Ho, Ho, Oh, No!

Beloved East Austin holiday market wraps up for good after 18 years

Beloved East Austin holiday market wraps up for good after 18 years

Cherrywood Art Fair
Cherrywood Art Fair is closing after 18 years in East Austin. Photo courtesy of Cherrywood Art Fair

One of Austin's favorite holiday traditions is ending. Cherrywood Art Fair, the East Austin holiday market that has run for almost two decades, will return December 7-8 for a final weekend, giving patrons a chance to shop locally made vendors and say goodbye for good.

Hosted at Maplewood Elementary School, Cherrywood is a juried fair that features work from local artists, makers, and small business owners, and is free and open to the public. Over the past 18 years, organizers estimate it's featured more than 1,200 Texas artists and welcomed more than 100,000 visitors.

Organizers cite declining volunteer and financial support as the reasons for the shutter, noting that both have declined in recent years. They also say ending the fair will give Chula League, the market's nonprofit beneficiary and producing partner, the opportunity to "restrategize its mission and reassess its priorities" in the wake of shifting community demographics.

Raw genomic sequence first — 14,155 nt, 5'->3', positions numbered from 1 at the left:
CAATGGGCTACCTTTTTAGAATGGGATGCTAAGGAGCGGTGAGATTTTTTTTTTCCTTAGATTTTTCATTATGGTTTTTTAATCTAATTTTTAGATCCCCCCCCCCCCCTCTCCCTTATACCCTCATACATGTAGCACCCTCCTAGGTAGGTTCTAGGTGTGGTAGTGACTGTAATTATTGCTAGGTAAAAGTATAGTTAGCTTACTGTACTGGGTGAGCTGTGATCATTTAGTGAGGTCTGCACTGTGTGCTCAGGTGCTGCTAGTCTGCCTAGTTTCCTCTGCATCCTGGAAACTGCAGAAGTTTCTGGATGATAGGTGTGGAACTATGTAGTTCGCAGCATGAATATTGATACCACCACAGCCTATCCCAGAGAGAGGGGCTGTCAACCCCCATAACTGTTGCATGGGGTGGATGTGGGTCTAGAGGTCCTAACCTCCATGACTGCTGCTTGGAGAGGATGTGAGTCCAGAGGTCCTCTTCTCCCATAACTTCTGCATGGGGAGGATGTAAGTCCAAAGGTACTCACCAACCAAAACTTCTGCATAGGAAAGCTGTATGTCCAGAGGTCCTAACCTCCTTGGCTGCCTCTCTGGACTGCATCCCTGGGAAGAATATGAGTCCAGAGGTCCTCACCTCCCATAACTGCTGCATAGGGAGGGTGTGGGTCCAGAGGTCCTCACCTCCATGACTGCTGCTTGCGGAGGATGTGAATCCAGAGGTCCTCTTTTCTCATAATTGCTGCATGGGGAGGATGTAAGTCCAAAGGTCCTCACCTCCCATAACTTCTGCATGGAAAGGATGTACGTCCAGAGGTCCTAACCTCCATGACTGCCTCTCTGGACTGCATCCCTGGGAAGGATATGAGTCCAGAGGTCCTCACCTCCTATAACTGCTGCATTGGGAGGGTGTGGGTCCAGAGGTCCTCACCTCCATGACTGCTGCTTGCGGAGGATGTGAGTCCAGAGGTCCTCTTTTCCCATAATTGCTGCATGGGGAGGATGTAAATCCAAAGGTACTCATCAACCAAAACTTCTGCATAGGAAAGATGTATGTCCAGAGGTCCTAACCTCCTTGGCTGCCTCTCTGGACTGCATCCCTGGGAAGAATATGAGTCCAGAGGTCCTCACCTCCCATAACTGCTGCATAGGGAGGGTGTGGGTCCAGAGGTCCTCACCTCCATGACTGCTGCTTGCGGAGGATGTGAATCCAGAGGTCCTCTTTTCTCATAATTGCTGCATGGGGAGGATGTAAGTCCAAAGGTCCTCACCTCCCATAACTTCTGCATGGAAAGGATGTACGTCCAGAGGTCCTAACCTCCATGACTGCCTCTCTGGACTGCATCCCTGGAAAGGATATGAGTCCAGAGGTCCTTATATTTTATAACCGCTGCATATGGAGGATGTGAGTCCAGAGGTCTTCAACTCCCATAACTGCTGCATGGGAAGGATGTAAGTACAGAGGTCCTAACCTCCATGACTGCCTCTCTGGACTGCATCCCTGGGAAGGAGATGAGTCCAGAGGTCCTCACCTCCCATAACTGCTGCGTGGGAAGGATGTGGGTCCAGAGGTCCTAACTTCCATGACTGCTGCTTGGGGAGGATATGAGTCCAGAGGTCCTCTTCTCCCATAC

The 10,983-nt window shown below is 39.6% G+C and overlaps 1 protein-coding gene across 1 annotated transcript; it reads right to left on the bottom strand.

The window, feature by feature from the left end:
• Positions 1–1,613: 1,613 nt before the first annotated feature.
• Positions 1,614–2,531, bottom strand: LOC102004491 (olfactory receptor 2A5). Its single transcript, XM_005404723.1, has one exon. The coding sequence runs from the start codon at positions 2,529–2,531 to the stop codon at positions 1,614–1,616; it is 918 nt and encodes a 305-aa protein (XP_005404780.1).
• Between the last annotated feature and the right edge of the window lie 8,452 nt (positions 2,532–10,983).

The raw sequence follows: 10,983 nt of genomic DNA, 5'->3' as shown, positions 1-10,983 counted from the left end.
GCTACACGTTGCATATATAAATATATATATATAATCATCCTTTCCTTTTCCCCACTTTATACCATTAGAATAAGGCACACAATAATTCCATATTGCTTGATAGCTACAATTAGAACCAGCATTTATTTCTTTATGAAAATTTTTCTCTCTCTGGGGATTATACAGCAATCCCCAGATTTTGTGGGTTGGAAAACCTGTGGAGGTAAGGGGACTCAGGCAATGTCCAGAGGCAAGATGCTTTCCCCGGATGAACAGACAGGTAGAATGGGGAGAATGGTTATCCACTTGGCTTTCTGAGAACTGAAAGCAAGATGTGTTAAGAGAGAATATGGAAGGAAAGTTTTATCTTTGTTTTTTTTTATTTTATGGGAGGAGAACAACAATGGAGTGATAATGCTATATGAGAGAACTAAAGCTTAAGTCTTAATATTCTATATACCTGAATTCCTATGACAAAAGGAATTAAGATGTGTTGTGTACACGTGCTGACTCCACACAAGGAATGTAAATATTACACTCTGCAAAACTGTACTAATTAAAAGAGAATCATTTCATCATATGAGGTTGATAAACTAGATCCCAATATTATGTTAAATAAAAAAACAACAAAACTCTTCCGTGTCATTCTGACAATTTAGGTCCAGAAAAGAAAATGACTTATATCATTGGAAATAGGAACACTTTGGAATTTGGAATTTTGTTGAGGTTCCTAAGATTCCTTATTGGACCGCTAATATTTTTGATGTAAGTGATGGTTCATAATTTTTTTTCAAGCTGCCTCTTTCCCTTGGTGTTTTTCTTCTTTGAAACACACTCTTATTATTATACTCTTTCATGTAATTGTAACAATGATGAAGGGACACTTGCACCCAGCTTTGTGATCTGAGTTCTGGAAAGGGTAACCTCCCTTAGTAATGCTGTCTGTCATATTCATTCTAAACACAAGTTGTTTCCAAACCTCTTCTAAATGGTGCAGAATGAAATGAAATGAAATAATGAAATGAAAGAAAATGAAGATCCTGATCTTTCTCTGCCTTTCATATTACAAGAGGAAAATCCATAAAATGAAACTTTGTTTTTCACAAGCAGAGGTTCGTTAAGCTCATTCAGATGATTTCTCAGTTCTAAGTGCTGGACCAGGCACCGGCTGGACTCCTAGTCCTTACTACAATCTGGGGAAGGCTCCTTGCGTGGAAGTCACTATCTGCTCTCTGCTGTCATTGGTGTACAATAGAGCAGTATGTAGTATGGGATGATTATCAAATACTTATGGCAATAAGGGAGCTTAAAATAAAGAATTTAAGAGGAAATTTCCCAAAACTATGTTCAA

“Since its inception, Chula League has strived to fuel and sustain the arts in East Austin. Just as the arts landscape in Austin has changed over the past two decades, a decline in financial support for our organization is forcing Chula League to evolve," said John Mathew Bernal, chair of the Chula League Board of Directors, in a release. "In making the tough decision to pause all programming which includes Cherrywood Art Fair and our arts-mentorship program, Little Artist BIG ARTIST, we will be able to strategize a way to keep our promise to the arts community in the coming years."

The loss of Little Artist BIG ARTIST, a mentorship program that pairs working artists with East Austin school children, comes amid shifting tensions and uncertainty within the community. In November, the Austin Independent School District voted to close four elementary schools citywide, three of which are located on the east side. The backlash was swift and sustained, with parents and community members decrying the decision as at best thoughtless and at worst, racist. 

Austinites still have one last chance to support Chula League and the Cherrywood Art Fair when the market opens its doors for one final run December 7-8. In addition to selling the work of nearly 100 local artists, the free fair will also have live music, kids activities hosted by Austin Creative Reuse, face painting, kitten adoptions, Austin food vendors, and more. For more information, head here.